Hf equate advertisement nor efficient deelopment of its
K wonderful natural resources.
K Of these we may mention the alunite of Marys-1
HE vale, already bringing wealth into the state; the coal
H and iron of Iron county, and the vast timber rcsouic-
Hi es of the Kaibab forest, to be reached only through
Bf these counties. These are only four of many poten-
j tial sources of wealth that could be mentioned, any
B one of which would justify the organization of a
H commercial club of the ten counties to promote its
K development.
iiH fjcal
VTTHEN gloom comes and croaks of the doom
1 W anc disaster which threatens us all and points
m!f a skinny finger at the lowering financial and
B political clouds now darkening the sky, and the dev-
Hh ils of extravagance, immodesty, licentiousness and
K greed mock our sober thoughts with their infernal
f glee, and we see ahead of us the imminent inglorious
md1 ending of a profligate civilization, we have only to
HL read over the latest list of announcements of modest
B but aspiring candidates and we are comforted.
B With all this, array of sterling worth lined up
Hp ready to take over the administration of our affairs,
HB we are safe. What matter if we are on the rocks when
BV Qh" these good men and true are at hand? Let us
H humbly thank our Creator for those unquenchable,
H uncountable optimists, our candidates.
TERHAPS it may interest the average sugar con-
f sumer who doesn't own a beet field to know that
while he was paying thirty cents a pound for
sugar that cost around nine cents to produce, the peo-
jple of Colorado were paying fifteen cents a pound for
sugar. This ought to dispose of the argument of
Utah's indicted sugar lords that U was not practicable
to try to maintain a reasonable price in Utah for sugar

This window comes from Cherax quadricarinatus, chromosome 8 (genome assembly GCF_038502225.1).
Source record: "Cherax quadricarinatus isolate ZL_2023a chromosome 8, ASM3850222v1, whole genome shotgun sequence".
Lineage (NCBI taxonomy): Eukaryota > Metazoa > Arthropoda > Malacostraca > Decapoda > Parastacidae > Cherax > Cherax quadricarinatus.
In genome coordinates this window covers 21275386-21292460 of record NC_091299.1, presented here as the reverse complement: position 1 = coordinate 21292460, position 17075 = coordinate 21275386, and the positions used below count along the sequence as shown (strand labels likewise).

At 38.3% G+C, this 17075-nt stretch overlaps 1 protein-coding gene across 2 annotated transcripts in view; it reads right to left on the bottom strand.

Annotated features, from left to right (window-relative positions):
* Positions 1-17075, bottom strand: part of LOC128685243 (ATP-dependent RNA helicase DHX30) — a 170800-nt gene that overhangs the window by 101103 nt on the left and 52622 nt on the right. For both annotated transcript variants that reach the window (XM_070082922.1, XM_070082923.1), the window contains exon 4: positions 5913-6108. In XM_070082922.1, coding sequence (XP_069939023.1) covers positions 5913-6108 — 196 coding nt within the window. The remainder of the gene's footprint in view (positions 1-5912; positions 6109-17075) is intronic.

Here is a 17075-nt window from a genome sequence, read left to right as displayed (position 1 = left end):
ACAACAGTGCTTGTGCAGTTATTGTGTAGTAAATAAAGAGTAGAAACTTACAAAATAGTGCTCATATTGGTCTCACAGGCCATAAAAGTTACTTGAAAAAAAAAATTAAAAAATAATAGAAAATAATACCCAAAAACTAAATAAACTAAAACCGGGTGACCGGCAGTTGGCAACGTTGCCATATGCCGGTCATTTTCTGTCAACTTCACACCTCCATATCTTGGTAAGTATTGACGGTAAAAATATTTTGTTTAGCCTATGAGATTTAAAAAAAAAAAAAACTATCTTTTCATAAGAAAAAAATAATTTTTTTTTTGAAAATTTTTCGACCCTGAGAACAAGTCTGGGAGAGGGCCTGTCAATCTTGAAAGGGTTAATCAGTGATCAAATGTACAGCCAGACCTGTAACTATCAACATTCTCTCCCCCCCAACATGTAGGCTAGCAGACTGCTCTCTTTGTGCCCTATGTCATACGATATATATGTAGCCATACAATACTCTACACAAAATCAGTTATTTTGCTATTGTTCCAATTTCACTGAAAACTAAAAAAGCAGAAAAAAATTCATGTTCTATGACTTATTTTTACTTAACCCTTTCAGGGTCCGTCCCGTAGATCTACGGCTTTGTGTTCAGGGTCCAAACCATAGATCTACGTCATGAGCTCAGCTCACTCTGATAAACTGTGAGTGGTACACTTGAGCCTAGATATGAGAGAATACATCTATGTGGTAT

because private profiteers would clean out the local
markets and ship to outside points. The Colorado
sugar factories kept the price at fifteen cents and tied
up the retailers in such a way that what sugar was
shipped out went in suitcases and in other driblets
that did not affect the general volume of sales to any
extent. What the sugar magnates of Utah said could
not be done, the Colorado people did without any
trouble. The question rises, arc the Colorado sugar
1 men more honest than their Utah brethren, or arc
they simply better business men?
PEOPLE of Cedar seeing the continuous stream of
tourists passing through the city all day, and
noting the license plates from faraway states,
often wonder just how many tourists are going thru
the county. We can count the cars that come to the
camp grounds for the night and the people who stay
at the hotel if we would, but at present there is no
cheap and easy way to tally the cars that pass through
without making a stop. The establishment of an in
formation bureau for travelers would help us to find
this out. AH travelers who called at the bureau could
be persuaded to register, and very few would pass
a bureau without calling.
THIS appeal for the respect due from the living
to the dead will doubtless receive prompt re
sponse from a majority of those to whom it is
written. What is asked is so easy that there would
be no excuse for neglecting the call.
That Bolshevik of plants, the Russian thistle, has
taken possession of the Cedar City cemetery. Each
monument is surrounded, each lot is occupied and
each path is overrun. The dead are helpless against
this foe. The caretaker is cleaning out the streets of
the cemetery and some private lots have been clean
ed in response to last week's call from the city
council for a cleanup. But there are still many lots
advertising to the world the fact that there lie father,
mothers, sons, daughters, brothers or sisters, as the
case might be, now seemingly forgotten by all those
who once held them dear.
Outside of these weeds, the cemetery makes a
very creditable showing for the city. Shade trees
and grass and flowers are helping to make a very de
sirable spot of it. It is to be hoped that there will be
no delay in getting rid of the weeds before they seed